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What is wronge with this picture?

  1. Apr 22, 2006 #1
    So, the thermal radiation power off a surface is [tex]P=\sigma AT^4[/tex].

    Here I have two cylinders of equal height but different radius. They are stacked on top of each other inside of two cones stacked on top of each other. The idea is that the thermal radiation off of one cyclinder is reflected into the other one.

    With this information I know the power off the two cylinders is:

    [tex]P_1 = \sigma(2{\pi}r_1h/2)T_1^4[/tex]
    and
    [tex]P_2 = \sigma(2{\pi}r_2h/2)T_2^4[/tex]

    Where P is the power, h is the height of the stack, r is the radius of each cylinder, and T is their temperature.

    So say I want [tex]P_2<P_1[/tex]. All I need to do is make [tex]r_2[/tex] small enough. Solving I get the simple relation [tex]r_2<\frac{T_1^4}{T_2^4}r_1[/tex].

    I know this is extreamly idealized, but what is causing [tex]P_2 \geq P_1[/tex].
     

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    Last edited: Apr 22, 2006
  2. jcsd
  3. Apr 22, 2006 #2
    This is not a homework question. It is a thought experiment that I had that I couldn't resolve. This obveously violates the second law. I'm not seeing where the flow of energy from hot to cold overwhelms the flow from cold to hot. What twisted professor would assign such a problem anyway. In my example it would probably be better to use a cylindrical ellipse with the pipes at the two foci.

    I guess it's my assumption that all the energy from one will hit the other. Since they aren't point objects the randomness of the radiation will cause a significant fraction to miss and come back.
     

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    Last edited: Apr 23, 2006
  4. Apr 23, 2006 #3

    Andrew Mason

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    My earlier post was in error. P is the total radiated power. But P is a function of temperature and area (radius). So if you decrease the area (radius) but do not decrease the power, the temperature must increase. In otherwords, the only way you can have more power going from 2 to 1 is to have T2>T1.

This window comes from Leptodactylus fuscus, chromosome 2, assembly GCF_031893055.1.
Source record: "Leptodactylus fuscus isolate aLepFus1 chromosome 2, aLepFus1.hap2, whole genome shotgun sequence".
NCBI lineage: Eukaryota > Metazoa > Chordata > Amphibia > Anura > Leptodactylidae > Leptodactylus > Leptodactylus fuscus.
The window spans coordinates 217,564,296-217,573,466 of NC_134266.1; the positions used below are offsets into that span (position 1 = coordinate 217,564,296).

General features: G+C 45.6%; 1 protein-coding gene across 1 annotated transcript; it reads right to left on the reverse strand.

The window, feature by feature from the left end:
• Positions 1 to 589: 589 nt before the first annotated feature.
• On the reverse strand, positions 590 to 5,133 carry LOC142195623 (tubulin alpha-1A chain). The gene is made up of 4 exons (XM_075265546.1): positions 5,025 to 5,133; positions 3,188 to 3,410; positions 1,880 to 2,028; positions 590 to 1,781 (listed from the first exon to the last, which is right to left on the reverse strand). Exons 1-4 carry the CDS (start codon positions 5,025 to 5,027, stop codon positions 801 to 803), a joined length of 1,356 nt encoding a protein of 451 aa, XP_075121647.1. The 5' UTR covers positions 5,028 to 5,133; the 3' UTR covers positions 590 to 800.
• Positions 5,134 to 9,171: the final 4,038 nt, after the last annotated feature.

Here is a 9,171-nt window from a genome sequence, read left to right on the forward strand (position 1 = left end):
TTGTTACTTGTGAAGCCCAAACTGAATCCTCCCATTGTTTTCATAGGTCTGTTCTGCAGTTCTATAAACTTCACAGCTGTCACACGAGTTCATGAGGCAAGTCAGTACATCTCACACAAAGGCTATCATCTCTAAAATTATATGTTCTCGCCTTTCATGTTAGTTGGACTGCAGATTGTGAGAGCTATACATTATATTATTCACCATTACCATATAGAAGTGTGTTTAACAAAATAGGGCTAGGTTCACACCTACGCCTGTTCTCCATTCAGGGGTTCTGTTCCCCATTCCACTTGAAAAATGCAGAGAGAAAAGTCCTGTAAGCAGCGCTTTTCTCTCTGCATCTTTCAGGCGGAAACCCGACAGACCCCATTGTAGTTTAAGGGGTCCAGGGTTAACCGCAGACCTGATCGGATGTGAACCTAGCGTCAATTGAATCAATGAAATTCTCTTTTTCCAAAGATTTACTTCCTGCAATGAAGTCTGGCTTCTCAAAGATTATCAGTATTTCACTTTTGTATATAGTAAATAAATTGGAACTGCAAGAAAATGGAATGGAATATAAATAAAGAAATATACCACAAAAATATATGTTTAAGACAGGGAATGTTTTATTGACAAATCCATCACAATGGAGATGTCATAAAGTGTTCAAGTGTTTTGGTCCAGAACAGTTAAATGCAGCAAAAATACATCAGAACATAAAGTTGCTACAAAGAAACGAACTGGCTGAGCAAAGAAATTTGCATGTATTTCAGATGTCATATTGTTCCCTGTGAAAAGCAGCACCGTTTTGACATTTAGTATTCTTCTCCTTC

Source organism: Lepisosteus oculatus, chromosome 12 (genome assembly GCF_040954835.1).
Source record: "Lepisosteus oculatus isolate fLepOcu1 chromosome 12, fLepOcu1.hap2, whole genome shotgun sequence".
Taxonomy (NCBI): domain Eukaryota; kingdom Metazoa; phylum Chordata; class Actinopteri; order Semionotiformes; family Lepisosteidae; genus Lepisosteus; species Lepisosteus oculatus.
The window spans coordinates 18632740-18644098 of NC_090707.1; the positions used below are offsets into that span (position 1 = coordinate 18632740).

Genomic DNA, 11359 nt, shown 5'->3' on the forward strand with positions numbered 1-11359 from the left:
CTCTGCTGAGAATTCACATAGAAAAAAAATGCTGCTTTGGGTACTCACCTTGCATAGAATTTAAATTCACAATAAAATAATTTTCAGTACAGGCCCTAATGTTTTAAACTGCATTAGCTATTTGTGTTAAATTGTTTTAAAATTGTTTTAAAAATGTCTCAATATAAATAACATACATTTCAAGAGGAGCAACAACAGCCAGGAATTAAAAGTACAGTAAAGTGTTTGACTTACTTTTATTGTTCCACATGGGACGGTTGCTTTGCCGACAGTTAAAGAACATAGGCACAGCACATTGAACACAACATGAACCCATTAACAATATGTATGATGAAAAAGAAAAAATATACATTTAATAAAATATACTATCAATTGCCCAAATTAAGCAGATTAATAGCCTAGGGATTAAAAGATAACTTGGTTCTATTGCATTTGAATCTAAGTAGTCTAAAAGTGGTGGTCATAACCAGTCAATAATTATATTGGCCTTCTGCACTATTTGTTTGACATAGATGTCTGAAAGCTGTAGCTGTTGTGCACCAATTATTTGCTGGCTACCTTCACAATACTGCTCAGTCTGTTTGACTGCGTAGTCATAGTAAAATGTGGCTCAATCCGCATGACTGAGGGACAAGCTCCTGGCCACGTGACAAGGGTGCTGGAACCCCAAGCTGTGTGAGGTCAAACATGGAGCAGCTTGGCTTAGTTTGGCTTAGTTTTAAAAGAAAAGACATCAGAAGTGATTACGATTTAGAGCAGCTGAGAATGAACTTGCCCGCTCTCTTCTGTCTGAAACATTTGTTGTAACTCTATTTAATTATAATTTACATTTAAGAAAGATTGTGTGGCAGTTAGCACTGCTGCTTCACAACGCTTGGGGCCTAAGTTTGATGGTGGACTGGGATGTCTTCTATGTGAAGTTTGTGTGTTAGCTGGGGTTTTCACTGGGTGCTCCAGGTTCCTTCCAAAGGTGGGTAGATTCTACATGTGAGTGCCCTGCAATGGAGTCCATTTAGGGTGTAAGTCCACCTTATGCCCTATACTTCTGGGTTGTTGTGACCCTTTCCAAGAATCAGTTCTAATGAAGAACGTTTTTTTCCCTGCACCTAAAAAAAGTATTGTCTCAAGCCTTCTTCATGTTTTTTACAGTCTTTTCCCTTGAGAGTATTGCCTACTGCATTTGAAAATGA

AM
     
    Last edited: Apr 23, 2006
  5. Apr 23, 2006 #4
    Well, the congecture is that energy would flow from 1 to 2, which would violate the 2nd law if 2 is hotter than 1. My problem was the radiation coming off of 1 is random at the surface (at r1). So it will not necessarily be focused into 2. Some will miss and come back to 1. My assumption was that because of the elliptical nature, all P1 would go into P2, no matter what the sizes of the pipes.

    Now, if there was some way to make the radiation emmit more radially from the surface that argument isn't as strong.
     
  6. Apr 23, 2006 #5

    lightgrav

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    The cold one needs a larger surface Area for your scheme to work
    (even initially, even with perfect equipment ... like correct focusing,
    and including a perfect reflector-insulator in between them).
    So the cold one's radiation will be not-so-well focused as the hot one's
    (which will make the hot one not receive quite as much P as you'd like)
    and the extra Area of the cold one will absorb more of the stray radiation
    (which means, for A_cold = A_hot (T_h/T_c)^4 , cold warms up).

    I'm thinking about spheres at the foci of an internally-reflecting ellipsiod.
    If there's NO reflector between them the hot one's DIRECT radiation
    will tip the balance ; if the reflector shuts off too much radiation,
    each side becomes essentially a black body radiating thru the opening.
     
  7. Apr 23, 2006 #6

    Andrew Mason

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    I agree. You can ignore my previous post which missed the point.

    The issue here is the ability to concentrate the radiation from the larger cylinder onto the smaller cylinder. It is analogous to trying to use a solar concentrator to achieve a higher temperature than the surface of the sun. It cannot be done. See, for example: http://www.ee.ucla.edu/labs/photon/pubs/ey1990sem2123.pdf

    AM
     
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